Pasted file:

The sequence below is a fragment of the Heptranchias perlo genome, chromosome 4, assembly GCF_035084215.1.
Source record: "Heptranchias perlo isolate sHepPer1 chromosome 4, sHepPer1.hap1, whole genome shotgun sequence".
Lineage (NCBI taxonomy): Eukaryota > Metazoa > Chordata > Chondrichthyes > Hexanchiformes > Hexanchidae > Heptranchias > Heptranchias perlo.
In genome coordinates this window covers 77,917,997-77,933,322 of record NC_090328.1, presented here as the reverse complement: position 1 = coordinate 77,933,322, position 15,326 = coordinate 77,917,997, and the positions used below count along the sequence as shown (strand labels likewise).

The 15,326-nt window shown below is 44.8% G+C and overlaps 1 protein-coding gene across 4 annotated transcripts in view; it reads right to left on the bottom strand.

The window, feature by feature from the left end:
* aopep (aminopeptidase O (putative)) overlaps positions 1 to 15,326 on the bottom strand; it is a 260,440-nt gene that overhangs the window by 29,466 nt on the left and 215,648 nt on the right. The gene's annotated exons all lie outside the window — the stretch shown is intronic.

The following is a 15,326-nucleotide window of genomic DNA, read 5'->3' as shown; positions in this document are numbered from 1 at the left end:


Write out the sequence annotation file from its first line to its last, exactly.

The sequence below is a fragment of the Heptranchias perlo genome, chromosome 4, assembly GCF_035084215.1.
Source record: "Heptranchias perlo isolate sHepPer1 chromosome 4, sHepPer1.hap1, whole genome shotgun sequence".
Lineage (NCBI taxonomy): Eukaryota > Metazoa > Chordata > Chondrichthyes > Hexanchiformes > Hexanchidae > Heptranchias > Heptranchias perlo.
In genome coordinates this window covers 77,917,997-77,933,322 of record NC_090328.1, presented here as the reverse complement: position 1 = coordinate 77,933,322, position 15,326 = coordinate 77,917,997, and the positions used below count along the sequence as shown (strand labels likewise).

The 15,326-nt window shown below is 44.8% G+C and overlaps 1 protein-coding gene across 4 annotated transcripts in view; it reads right to left on the bottom strand.

The window, feature by feature from the left end:
* aopep (aminopeptidase O (putative)) overlaps positions 1 to 15,326 on the bottom strand; it is a 260,440-nt gene that overhangs the window by 29,466 nt on the left and 215,648 nt on the right. The gene's annotated exons all lie outside the window — the stretch shown is intronic.

The following is a 15,326-nucleotide window of genomic DNA, read 5'->3' as shown; positions in this document are numbered from 1 at the left end: